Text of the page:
Austerity-weary Czech voters handed a resurgent Communist Party a striking victory in local elections over the weekend that now threatens the incumbent center-right government.
“The largely unreformed communists, heirs of the totalitarian party that ruled Czechoslovakia for more than 40 years, won more than 20-percent of the vote,” reports the Financial Times.
The Civic Democrats (ODS), led by Prime Minister Petr Necas, came in with 12.3-percent, which is roughly half of what the party got in local elections four years ago.
The leading opposition Social Democrats, who are in a coalition government with the ODS, won 24-percent, a massive drop from the 36-percent they won in 2008.
This weekend’s vote is the best showing the Communist Party has had since being thrown out during the Velvet Revolution 20 years ago.
Austerity measures set in place after the economic downturn in 2008 have reduced the deficit from 4.8-percent in 2010 to 3.1-percent last year. But a new initiative set by the European Union to get it under 3-percent has caused a political civil war within the ODS. Six members of the party joined the opposition to veto the bill, which calls for a VAT increase of 1-percent, tax hikes on high earners, and sharp reductions of public benefits.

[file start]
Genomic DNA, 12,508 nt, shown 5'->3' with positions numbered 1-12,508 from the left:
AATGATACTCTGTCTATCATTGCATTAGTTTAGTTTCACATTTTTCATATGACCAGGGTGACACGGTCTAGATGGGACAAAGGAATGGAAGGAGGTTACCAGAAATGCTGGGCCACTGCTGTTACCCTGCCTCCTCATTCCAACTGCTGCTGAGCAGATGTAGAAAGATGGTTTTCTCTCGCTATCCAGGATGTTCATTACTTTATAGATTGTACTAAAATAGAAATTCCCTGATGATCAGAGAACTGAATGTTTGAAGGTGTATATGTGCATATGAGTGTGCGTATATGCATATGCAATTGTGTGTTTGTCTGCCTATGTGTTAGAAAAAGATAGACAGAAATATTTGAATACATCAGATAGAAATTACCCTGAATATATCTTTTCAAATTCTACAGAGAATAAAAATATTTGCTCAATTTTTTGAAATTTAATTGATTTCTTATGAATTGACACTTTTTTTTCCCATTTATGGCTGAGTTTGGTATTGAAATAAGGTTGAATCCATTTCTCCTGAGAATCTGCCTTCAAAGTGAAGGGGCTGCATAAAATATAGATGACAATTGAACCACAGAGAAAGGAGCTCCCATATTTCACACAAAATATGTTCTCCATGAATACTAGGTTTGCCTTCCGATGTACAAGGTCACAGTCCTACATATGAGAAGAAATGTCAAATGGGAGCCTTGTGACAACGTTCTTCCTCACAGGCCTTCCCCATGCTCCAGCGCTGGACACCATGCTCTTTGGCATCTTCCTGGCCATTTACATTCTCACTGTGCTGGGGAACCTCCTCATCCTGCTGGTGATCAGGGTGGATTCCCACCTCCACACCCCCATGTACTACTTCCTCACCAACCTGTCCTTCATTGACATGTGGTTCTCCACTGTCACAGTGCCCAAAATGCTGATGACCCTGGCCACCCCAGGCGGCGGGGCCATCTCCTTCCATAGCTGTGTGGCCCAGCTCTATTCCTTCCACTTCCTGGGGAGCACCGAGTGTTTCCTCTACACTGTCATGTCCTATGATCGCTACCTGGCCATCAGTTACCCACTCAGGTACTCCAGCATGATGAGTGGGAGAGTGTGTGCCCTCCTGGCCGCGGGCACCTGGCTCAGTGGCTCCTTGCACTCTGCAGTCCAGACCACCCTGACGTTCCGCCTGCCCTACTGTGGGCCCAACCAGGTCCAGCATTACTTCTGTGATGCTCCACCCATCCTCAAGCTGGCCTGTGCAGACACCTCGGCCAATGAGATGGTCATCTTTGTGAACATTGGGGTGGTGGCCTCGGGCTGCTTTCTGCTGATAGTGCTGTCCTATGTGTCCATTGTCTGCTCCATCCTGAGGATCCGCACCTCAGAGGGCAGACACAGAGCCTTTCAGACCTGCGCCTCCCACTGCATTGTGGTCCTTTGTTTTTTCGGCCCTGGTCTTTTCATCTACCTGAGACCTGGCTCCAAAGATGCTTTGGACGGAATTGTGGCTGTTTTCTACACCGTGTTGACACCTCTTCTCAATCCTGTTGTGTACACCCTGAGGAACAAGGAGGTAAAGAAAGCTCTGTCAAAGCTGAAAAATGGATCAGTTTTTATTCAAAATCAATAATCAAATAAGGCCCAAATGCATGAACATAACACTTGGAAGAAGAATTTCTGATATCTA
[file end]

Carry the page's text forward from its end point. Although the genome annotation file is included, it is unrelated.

Czech President and ODS founder Vaclav Klaus has also emerged as a foe of the prime minister, who has called any attempts to raise taxes during a recession “economic suicide.” Klaus recently vetoed a pension reform plan favored by Necas.
Opposition leaders called on Necas to step down after the vote, but the prime minister has already agreed to early elections on his coalition government slated for later this month.
Necas has also insisted his new austerity package must pass. Without further fiscal tightening, he warns, the Czech deficit could balloon to 6-percent of GDP this year.
Both the ODS and Social Democrats were struck by corruption scandals leading up to the election, which also contributed to their poor showing in this weekend’s vote.